Even when I was young, I never understood the privileging of youth. Turning eighteen in 1968, one of the more asinine slogans I had to contend with was the one about not trusting anyone over 30. The French are so much better at this sort of thing. “Sous les pavés, la plage!” says it all without rancor, let alone bigotry regarding color, gender, age, or place of national origin.
In the event, my closest friend was more than 20 years older, and I certainly trusted him more than I did SDS. Yet, all of us at the time were in awe of the heroic generation of the Thirties, which had come of (its) age in Spain. What did it mean, then, not to trust anybody over 30? If you were fighting fascism during the Siege of Madrid, you had to be roughly 50 (or over) during the siege of Low Library (talk about history as farce). What, exactly, was the point?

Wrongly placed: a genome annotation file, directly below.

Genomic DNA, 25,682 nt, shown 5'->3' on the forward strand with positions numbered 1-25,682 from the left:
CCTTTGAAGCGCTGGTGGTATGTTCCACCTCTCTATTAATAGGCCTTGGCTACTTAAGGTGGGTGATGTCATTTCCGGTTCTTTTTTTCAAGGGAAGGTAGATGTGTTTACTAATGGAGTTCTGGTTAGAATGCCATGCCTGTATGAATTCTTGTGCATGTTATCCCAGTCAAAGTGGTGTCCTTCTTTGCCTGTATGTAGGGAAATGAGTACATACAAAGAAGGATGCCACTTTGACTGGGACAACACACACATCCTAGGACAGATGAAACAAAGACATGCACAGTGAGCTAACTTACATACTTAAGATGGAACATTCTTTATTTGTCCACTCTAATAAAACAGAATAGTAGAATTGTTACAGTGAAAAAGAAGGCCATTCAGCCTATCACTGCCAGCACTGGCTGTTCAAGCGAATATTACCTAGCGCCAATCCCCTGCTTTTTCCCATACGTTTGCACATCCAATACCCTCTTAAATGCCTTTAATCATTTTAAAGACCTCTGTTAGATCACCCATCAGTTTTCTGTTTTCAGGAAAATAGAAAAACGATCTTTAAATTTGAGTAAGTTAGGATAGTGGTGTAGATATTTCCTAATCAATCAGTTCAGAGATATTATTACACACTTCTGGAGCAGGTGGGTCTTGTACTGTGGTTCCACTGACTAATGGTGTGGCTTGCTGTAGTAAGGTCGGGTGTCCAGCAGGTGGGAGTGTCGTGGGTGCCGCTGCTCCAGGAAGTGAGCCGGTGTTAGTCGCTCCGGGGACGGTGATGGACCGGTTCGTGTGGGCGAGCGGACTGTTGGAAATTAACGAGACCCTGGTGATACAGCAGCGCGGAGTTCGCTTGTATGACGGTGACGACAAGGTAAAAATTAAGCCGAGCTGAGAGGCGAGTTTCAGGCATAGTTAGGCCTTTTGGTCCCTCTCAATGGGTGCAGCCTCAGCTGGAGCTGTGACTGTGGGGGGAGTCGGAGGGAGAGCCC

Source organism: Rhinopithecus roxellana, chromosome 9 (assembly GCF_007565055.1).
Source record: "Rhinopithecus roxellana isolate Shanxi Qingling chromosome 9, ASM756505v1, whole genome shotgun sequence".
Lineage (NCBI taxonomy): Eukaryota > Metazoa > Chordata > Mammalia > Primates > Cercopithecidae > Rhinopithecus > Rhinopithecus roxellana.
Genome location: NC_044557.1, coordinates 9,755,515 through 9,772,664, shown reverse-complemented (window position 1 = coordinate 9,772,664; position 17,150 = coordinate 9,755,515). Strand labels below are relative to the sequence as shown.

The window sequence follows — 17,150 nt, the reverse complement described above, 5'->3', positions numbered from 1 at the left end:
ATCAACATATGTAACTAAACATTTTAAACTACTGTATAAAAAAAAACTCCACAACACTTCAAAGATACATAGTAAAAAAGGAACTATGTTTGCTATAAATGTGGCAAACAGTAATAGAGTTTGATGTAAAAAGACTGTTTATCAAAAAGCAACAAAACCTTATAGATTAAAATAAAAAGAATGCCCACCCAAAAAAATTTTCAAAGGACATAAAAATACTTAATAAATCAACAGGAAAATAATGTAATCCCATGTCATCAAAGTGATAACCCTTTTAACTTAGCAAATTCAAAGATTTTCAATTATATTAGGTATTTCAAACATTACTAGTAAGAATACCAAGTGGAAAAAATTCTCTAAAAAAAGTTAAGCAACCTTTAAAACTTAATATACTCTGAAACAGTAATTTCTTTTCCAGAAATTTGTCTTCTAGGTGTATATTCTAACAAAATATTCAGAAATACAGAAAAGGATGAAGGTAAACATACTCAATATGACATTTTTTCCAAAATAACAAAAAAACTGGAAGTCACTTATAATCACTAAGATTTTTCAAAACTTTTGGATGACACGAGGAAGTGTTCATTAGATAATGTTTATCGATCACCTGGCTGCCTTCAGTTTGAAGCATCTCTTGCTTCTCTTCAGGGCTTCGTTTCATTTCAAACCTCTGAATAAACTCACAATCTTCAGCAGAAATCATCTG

Perverted Romanticism, of course: “Bliss was it in that dawn to be alive,/But to be young was very Heaven!” and all that. Of course, that assumes the ability to distinguish a real dawn from a false one. “Youth rebellion” might mean many things, but it rarely signifies anything even remotely revolutionary, or even societally atypical. (Wordsworth’s own youthful revolutionary enthusiasms would give way, in later life, to a defense of “softened feudalism.”)
Greek youth has been more or less protesting continually since the Polytechnic uprising against the junta in 1973, with each passing year piling on the disrespect to the memory of that genuine revolt. It’s been 35 years, and the “γενιά του Πολυτεχνείου” is now not only in power in Greece, but deeply entrenched in every cranny of public life and every part of society. Yet, the “rebellion” continues. I am reminded of another slogan from May ’68: Travailleur: Tu as 25 ans mais ton syndicat est de l’autre siècle (Worker: You are 25 years old, but your union is from the last century).